Rishi Sunak’s government is said to be considering a “one-off payment for nurses and ambulance workers to end strikes that are causing major disruption to the NHS.
The prime minister raised a “point of optimism” about a possible pay rise for healthcare workers after signaling his willingness to tackle demands for higher wages for the first time.
Health Secretary Steve Barclay He is expected to focus on next year’s wage review process, rather than the current wage dispute, when he meets with health union leaders Monday morning.
But ministers are reportedly considering a “one-time” payment to nurses and ambulances, possibly in the form of a cost-of-living payment, to prevent imminent strikes, according to The Guardian.
Healthcare workers in Wales have been offered such pay to prevent further strikes. But No 10 and the Treasury have been accused of blocking the deal when the idea was previously raised.
Despite the government’s insistence that Monday’s meeting focus on the 2023-24 wage review, some union leaders expressed cautious optimism after Sunak said he was “open” to discuss pay for workers at the Health.
Asked on BBC Sunday With Laura Kuenseberg If the talks could include the 2022-23 pay dispute “right here, right now”, the prime minister replied: “We want to have these talks.”
But Sunak also added: “We are about to start a new round of wage settlement for this year. [2023-4]. Before that process starts, the government is willing to sit down with the unions and talk about wages and make sure they understand where we are coming from.”
Royal College of Nursing (RCN) boss Pat Cullen said Sunak’s comments offered a “point of optimism” that strikes due to start in mid-January could still be averted, and his comments represented a “small change”. .
RCN’s director for England, Patricia Marquis, told Sky News on Monday that there was less than a 50-50 chance of avoiding strikes from mid-January.
“If there are silver linings, if there are more meetings, my colleagues and I will remain optimistic that we can reach a resolution,” he said ahead of the talks.
Unite’s Sharon Graham said Sunak was “misleading” the British public about “so-called pay talks”, while the GMB union also poured cold water on the idea of a breakthrough, describing Monday’s meeting as an “exercise in check boxes”.
Thousands of young doctors in England will start voting Monday on the three-day strike in March. The nurses are already prepared for the strike on January 18 and 19, while the ambulance personnel will do so on January 11 and 23.
Barclay hinted that striking NHS staff could be offered a better pay deal from April, if union leaders agree to “productivity and efficiency” reforms in return.
When asked about the idea of a pay rise in exchange for efficiency reforms, Ms Marquis said: “That, to me, is very concerning to me, it shows a level of misunderstanding of the situation the NHS finds itself in and the infirmary at this time. ”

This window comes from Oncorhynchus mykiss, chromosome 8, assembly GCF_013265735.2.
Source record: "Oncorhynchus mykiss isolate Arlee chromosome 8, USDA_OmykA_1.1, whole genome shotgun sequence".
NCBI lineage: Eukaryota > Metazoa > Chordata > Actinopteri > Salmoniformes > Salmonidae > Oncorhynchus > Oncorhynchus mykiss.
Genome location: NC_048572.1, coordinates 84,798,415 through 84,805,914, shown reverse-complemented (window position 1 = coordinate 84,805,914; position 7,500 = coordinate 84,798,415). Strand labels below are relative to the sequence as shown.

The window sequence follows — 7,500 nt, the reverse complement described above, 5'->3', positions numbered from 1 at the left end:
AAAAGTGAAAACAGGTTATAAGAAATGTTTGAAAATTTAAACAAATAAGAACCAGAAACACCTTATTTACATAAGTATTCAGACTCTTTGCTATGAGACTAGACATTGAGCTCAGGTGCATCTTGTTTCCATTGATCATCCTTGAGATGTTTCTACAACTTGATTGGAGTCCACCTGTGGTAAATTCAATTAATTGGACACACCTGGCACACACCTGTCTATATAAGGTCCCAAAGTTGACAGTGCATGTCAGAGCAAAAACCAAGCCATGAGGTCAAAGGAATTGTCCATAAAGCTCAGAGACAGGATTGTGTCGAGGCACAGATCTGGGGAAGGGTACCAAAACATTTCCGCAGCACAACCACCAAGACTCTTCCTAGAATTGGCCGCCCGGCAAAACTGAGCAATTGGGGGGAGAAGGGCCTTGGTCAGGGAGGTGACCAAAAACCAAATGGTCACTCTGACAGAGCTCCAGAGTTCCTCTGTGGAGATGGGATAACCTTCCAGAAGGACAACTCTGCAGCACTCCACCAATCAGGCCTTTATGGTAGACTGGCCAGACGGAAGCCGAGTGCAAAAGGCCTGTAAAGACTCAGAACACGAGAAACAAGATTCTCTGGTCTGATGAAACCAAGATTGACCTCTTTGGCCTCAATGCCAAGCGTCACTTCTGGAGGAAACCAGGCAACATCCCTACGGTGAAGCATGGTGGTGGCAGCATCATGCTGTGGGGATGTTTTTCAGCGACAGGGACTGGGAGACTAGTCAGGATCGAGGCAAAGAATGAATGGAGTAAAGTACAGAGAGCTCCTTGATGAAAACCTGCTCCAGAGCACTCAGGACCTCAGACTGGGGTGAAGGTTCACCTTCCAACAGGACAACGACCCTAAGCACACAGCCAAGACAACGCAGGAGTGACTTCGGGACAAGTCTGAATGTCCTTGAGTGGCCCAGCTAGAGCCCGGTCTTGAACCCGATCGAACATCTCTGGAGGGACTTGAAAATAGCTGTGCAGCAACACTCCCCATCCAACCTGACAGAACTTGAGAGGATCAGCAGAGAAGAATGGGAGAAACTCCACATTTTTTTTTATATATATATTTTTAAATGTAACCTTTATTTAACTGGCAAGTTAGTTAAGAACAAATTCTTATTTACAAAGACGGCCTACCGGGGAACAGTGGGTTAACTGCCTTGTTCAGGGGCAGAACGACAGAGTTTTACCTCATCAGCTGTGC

The RCN director added: “Of course there is always some kind of efficiencies that can be done, but it really seems like what they are trying to do is get…the NHS to fund their own payment and we don’t. I think that is possible.
Asked if nurses were losing support ahead of further strikes, Ms Marquis said: “I don’t think we’re losing the battle, I think the government is losing the battle,” before repeating calls for Barclay to negotiate the Current salary. dispute.
On Monday, the health secretary will also announce additional funding of £200m to buy thousands of extra beds in care homes in a bid to ease the current pressure on hospitals.
The additional money for integrated care boards is aimed at freeing up hospital beds so people can be more quickly admitted from A&E to wards.
A further £50m will go into additional capital funding for hospitals to expand discharge wards and ambulance centers to help tackle queues of paramedics waiting to deliver patients.
But Care England chief executive Professor Martin Green told BBC Radio 4 Today program it is unclear how the latest scheme, the purchase of nursing home beds in a bid to alleviate the NHS crisis, differs from the earlier initiative.
Professor Green said the government will “never, ever understand that they have to learn from their mistakes”, adding: “So what this new money might do is alleviate an immediate problem, but it won’t get to the root cause in the long term.” . affairs.”
Labour’s shadow health secretary Wes Streeting criticized the plans as “another sticky patch”. he told the bbc Breakfast that Labor would instead “address the root cause of the crisis” by hiring more carers.
Calling the planned strikes in January a “cry for help” by NHS workers, Streeting warned that staff feel a “real sense of moral damage”.
The Labor leader said ministers needed to negotiate a “fair” deal with health workers. “I think they are speaking for the broader NHS workforce,” he added of the striking staff.